Ross Clark Ross Clark

Home insulation is the latest net zero farce

(Getty Images)

Zoe Godrich of Swansea might best be described as collateral damage in Britain’s glorious march towards net zero. Three years ago, she had her three-bedroom home fitted with cavity-wall insulation – which the government is out to encourage through its Great British Insulation Scheme. Sadly for her, it has not worked out quite as intended.

With Labour now promising billions more to retrofit homes with this kind of stuff, what could possibly go wrong?

Within weeks of having it fitted, Godrich says her walls started to run with water, and black mould started to form on her walls. She can no longer use two of her bedrooms, and she and her children now have to slum it on mattresses in the one remaining habitable room. The company which installed the insulation also went bust and the guarantee for the work turned out to be useless. Her only option seemed to be having the insulation sucked out of the wall – for which she had to borrow £7,000 to have done. That work turned out to be botched, too.

Godrich’s experience, it turns out, seems to be becoming commonplace. Twenty miles away in Rhondda Cynon Taff, 280 homes had to have cavity-wall insulation removed after it made their walls damp. The BBC is reporting that Ofgem has told it that ‘hundreds of thousands’ of homes which have been fitted with cavity-wall insulation have been left with problems due to it being badly fitted. There are an estimated 15 million homes in Britain which have such insulation fitted – many of them courtesy of subsidy schemes launched by the present government and the last Labour government.

But if there is a lesson here, it is one that our leaders seem determined not to learn. While the present government has launched its Great British Insulation Scheme, which aims to insulate 300,000 households in a three-year period from last March at a cost of £1 billion, Labour is promising to go much further. Under its Warm Homes Plan, every home in Britain would be brought up to the standard of a ‘C’ on an Energy Performance Certificate over the next decade – using loft insulation, cavity-wall insulation and solid-wall insulation. A Treasury analysis suggests that it would cost taxpayers between £12 billion and £15 billion a year for the next 10 years. According to Labour, it will save households £500 a year on bills – unless, presumably, they have the same experience as Zoe Godrich and many others, in which case they may find themselves having to take out emergency loans to put right botched work.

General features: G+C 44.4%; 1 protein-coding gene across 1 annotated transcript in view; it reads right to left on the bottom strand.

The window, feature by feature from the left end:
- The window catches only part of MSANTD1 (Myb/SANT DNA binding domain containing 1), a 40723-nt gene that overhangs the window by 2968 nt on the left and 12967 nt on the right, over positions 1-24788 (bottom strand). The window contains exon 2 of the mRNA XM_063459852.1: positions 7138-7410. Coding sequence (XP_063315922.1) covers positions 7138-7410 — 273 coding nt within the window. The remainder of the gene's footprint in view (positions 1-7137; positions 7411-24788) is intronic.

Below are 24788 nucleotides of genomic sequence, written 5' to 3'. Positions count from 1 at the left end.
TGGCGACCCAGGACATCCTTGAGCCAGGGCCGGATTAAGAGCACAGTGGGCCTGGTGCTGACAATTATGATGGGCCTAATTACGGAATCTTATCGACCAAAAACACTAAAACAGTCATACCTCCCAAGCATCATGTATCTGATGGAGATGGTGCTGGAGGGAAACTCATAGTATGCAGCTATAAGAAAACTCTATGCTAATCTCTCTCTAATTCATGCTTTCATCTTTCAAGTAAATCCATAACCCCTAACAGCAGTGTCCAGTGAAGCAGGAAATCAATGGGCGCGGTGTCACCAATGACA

It is possible to retrofit old houses properly to bring them closer to the energy performance standards of new homes, but it is also possible to damage them through such work. This is as true of solid-wall insulation as it is of cavity-wall insulation. Linda Griffiths of Carmarthenshire found that out the hard way, when she spend £30,000 fitting it to her home, partly with the aid of a £10,000 grant from another government scheme, the Energy Company Obligation. She, too, ended up with damp – and was left complaining that her home had been devalued by £100,000.

With Labour now promising billions more to retrofit homes with this kind of stuff, what could possibly go wrong? As with so much to do with net zero, reason seems to go out of the window as governments seek to meet their rashly-set targets.